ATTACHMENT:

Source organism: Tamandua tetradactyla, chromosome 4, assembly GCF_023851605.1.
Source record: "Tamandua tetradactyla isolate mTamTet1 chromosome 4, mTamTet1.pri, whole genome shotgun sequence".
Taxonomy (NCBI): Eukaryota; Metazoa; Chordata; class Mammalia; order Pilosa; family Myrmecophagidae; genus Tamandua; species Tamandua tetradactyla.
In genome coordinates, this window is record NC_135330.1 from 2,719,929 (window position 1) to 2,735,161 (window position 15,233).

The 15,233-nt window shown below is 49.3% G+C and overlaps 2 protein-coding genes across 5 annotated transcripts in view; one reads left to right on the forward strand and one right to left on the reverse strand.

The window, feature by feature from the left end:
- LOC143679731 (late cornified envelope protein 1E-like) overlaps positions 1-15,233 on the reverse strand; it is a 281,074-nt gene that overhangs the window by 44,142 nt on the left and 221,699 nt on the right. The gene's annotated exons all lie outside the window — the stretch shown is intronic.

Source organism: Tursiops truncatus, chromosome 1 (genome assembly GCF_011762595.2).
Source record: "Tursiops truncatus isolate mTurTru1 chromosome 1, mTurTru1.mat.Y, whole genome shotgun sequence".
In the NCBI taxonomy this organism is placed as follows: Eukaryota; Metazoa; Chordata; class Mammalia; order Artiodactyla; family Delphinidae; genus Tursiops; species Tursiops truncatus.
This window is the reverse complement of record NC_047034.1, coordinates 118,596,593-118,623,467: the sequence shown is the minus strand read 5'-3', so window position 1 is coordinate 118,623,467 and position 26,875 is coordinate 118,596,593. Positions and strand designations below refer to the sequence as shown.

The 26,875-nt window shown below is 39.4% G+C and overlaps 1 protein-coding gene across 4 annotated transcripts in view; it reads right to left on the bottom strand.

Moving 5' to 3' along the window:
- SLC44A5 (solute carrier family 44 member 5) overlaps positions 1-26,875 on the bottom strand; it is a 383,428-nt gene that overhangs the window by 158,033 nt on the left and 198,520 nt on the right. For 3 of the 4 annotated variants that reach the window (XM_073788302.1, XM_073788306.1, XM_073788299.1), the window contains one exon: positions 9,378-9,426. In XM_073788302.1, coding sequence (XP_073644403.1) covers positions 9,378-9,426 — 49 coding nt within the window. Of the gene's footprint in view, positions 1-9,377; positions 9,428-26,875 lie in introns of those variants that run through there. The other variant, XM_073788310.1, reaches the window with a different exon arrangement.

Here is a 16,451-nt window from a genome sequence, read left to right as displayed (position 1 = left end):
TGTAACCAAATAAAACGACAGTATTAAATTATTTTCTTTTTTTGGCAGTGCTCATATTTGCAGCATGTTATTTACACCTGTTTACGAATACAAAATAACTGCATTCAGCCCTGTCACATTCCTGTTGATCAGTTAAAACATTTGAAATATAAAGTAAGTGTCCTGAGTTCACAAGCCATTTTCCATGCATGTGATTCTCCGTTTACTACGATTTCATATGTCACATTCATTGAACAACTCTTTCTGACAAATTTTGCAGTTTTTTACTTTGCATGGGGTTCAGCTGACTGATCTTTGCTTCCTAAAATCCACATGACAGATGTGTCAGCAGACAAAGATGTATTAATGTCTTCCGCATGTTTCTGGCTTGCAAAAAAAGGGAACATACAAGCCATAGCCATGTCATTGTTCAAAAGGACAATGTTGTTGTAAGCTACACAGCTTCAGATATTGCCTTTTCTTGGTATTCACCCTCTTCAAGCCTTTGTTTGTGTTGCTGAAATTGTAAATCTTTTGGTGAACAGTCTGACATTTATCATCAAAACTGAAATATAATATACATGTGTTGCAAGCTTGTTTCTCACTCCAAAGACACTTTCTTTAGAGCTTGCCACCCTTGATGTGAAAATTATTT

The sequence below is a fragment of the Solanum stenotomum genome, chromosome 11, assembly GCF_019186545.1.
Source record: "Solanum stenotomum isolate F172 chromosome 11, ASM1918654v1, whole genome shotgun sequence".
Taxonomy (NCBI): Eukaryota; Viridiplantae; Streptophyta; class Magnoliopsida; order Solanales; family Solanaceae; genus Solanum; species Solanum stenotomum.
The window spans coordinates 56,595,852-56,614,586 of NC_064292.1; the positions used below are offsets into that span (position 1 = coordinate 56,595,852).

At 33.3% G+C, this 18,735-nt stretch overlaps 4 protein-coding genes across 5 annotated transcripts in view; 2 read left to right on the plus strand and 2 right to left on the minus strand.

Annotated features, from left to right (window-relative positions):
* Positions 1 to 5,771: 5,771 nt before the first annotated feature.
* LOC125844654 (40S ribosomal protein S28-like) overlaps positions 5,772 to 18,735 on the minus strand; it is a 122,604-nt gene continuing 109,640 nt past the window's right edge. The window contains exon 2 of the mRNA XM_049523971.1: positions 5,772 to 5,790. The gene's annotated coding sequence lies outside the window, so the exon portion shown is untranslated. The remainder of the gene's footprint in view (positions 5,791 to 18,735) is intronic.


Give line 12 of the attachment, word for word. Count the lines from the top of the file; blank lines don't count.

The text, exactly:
The 26,875-nt window shown below is 39.4% G+C and overlaps 1 protein-coding gene across 4 annotated transcripts in view; it reads right to left on the bottom strand.